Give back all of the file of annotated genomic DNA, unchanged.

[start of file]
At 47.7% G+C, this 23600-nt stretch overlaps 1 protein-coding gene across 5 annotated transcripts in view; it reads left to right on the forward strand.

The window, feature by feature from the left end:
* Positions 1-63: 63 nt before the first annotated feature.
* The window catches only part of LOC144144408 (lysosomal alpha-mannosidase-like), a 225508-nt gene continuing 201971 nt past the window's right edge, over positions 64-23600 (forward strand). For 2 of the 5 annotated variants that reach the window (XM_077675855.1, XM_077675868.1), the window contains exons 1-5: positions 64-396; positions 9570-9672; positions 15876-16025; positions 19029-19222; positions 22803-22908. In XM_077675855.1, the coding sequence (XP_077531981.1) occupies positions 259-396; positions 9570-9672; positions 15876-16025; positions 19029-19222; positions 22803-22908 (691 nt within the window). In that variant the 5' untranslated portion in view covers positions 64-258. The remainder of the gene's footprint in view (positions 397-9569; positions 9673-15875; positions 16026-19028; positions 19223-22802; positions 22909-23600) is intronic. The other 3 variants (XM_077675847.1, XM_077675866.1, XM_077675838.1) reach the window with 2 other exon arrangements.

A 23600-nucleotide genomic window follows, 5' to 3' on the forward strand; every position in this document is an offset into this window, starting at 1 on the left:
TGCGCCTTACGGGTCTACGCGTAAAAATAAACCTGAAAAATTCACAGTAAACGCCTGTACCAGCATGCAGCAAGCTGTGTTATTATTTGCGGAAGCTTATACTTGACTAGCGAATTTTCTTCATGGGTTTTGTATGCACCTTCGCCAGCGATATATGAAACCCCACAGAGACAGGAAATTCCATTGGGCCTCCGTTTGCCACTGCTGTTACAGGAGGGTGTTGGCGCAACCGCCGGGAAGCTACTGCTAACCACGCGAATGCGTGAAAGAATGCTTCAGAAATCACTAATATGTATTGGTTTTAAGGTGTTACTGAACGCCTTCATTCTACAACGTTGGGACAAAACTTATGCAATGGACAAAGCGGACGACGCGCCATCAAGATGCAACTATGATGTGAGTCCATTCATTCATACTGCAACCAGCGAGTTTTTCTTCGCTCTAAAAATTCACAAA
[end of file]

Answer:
At 47.7% G+C, this 23600-nt stretch overlaps 1 protein-coding gene across 5 annotated transcripts in view; it reads left to right on the forward strand.

The window, feature by feature from the left end:
* Positions 1-63: 63 nt before the first annotated feature.
* The window catches only part of LOC144144408 (lysosomal alpha-mannosidase-like), a 225508-nt gene continuing 201971 nt past the window's right edge, over positions 64-23600 (forward strand). For 2 of the 5 annotated variants that reach the window (XM_077675855.1, XM_077675868.1), the window contains exons 1-5: positions 64-396; positions 9570-9672; positions 15876-16025; positions 19029-19222; positions 22803-22908. In XM_077675855.1, the coding sequence (XP_077531981.1) occupies positions 259-396; positions 9570-9672; positions 15876-16025; positions 19029-19222; positions 22803-22908 (691 nt within the window). In that variant the 5' untranslated portion in view covers positions 64-258. The remainder of the gene's footprint in view (positions 397-9569; positions 9673-15875; positions 16026-19028; positions 19223-22802; positions 22909-23600) is intronic. The other 3 variants (XM_077675847.1, XM_077675866.1, XM_077675838.1) reach the window with 2 other exon arrangements.

A 23600-nucleotide genomic window follows, 5' to 3' on the forward strand; every position in this document is an offset into this window, starting at 1 on the left:
TGCGCCTTACGGGTCTACGCGTAAAAATAAACCTGAAAAATTCACAGTAAACGCCTGTACCAGCATGCAGCAAGCTGTGTTATTATTTGCGGAAGCTTATACTTGACTAGCGAATTTTCTTCATGGGTTTTGTATGCACCTTCGCCAGCGATATATGAAACCCCACAGAGACAGGAAATTCCATTGGGCCTCCGTTTGCCACTGCTGTTACAGGAGGGTGTTGGCGCAACCGCCGGGAAGCTACTGCTAACCACGCGAATGCGTGAAAGAATGCTTCAGAAATCACTAATATGTATTGGTTTTAAGGTGTTACTGAACGCCTTCATTCTACAACGTTGGGACAAAACTTATGCAATGGACAAAGCGGACGACGCGCCATCAAGATGCAACTATGATGTGAGTCCATTCATTCATACTGCAACCAGCGAGTTTTTCTTCGCTCTAAAAATTCACAAA